Redistributing the Sensible: The Brighton Homeless Bill of Rights by David Thomas
We have a homelessness crisis. You need only walk the streets of Brighton and Hove, or any city in the country, to see it. But the street homeless that you see are only the visible symptom, the intolerable crux, of the housing crisis that affects so many people. There are 5-10,000 people sleeping rough, but Shelter (2018)estimates that there are 320,000 homeless altogether counting people in hostels and temporary and emergency accommodation. Even that total doesn’t include the hidden homeless, those sleeping in crowded and unsuitable accommodation, on friend’s sofas, in cars, in boats, in tent encampments. Rough sleepers are not people suffering from some extraordinary illness or incapacity; they are you and me, they are people who have had a bit of bad luck, they are the visible sign of our disintegrating systems for supporting human beings. Their situation is appalling – according to the ONS (2018)the average age at death is 44 for men, 42 for women.
In another way, though, they are not visible at all. No-one looks at them, no-one catches their eye; most people ignore them. They are visible only in the same way as graffiti, as an irritation in the corner of the eye.
Brighton & Hove Housing Coalition is an organization of activists which tries to change the way that homeless people are seen. When our city is not treating rough sleepers as a nuisance, they still regard rough sleepers as a problem to be solved, or mitigated. We, on the other hand, argue for a different view, that of the rough sleepers themselves, trying to make the establishment see what it is like for them, to see them as people rather than problems.
So we came to launch the Homeless Bill of Rights for Brighton & Hove.It has been drawn up by European homelessness organizations, and is full of practical insights into the conditions under which rough sleepers survive. It is the outcome of a European campaign against the tendency to criminalize the homeless and to exclude them from public spaces, pushing them away out of sight. It has been signed by six European cities so far, including Barcelona. We hope that Brighton & Hove will be the first British city to adopt it.
Article 1 of the Bill of Rights is the rightto housing to which this country has committed itself in international law. It must be absolutely clear that everyone already has the right to housing, and that the remainder of the Bill of Rights is necessary only insofar as we as a community have failed to implement it. Homelessness is itself a breach of fundamental rights. The other rights address the detailed experience of life on the streets and seeks to make it less unbearable and to make true the equality in dignity and rights that rough sleepers theoretically have. The whole bill, and the story of the campaign so far, may be found at www.homelessrights.org.uk.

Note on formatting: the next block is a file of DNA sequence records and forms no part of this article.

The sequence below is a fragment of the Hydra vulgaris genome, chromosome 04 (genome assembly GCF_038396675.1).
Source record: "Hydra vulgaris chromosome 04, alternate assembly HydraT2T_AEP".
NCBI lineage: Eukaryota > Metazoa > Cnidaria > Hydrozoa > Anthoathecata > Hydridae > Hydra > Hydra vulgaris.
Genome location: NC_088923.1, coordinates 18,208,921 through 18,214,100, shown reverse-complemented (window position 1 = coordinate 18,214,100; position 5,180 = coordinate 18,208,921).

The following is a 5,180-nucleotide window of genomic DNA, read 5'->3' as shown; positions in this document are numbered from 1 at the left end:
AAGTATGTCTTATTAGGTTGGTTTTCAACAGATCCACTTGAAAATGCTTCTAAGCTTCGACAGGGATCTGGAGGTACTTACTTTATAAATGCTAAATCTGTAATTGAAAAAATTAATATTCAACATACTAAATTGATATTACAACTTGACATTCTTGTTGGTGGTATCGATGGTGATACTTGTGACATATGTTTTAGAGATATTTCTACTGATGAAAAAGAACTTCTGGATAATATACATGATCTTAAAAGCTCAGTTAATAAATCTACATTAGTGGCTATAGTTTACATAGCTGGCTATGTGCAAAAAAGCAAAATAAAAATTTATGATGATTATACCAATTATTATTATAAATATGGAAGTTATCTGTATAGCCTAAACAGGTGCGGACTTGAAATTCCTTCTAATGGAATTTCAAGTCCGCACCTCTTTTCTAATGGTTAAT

For this particular struggle, human rights are a good fit. They cut through all the distinctions of domestic legislation, between those with a local connection and those without, and those who have a right to stay in the country and those who have not. Many of the people on our streets do not have immigration status; they are barred from nearly all services and are always in fear of being betrayed to the Home Office for deportation. Human rights refuse that distinction.
For Jacques Rancière (Rancière and Corcoran 2010: 62-75), the existing arrangements in society which give everyone their place and role, and which organize and justify that allocation, amount also to a particular way of seeing, a particular arrangement of which people are heard and which are not, which are able to take part in the making of the community and which are not, who is visible and who is not. This is the situation of inequality in which we live. But it is possible to disrupt this situation, to disturb this order of the seeable and sayable, by constructing a dispute or dissensus in order to bring bringing two worlds into collision. Human rights are a writing of the community as free and equal, and they may be used to force such a collision; here, between the world where homeless people are unseen and uncounted, and the world where they are bearers of rights and dignity and speak for themselves within the community. This is what we are trying to do with the Homeless Bill of Rights, here and now in Brighton and Hove; to force a change in what may be seen and heard, a recount in the name of equality. Please support our campaign.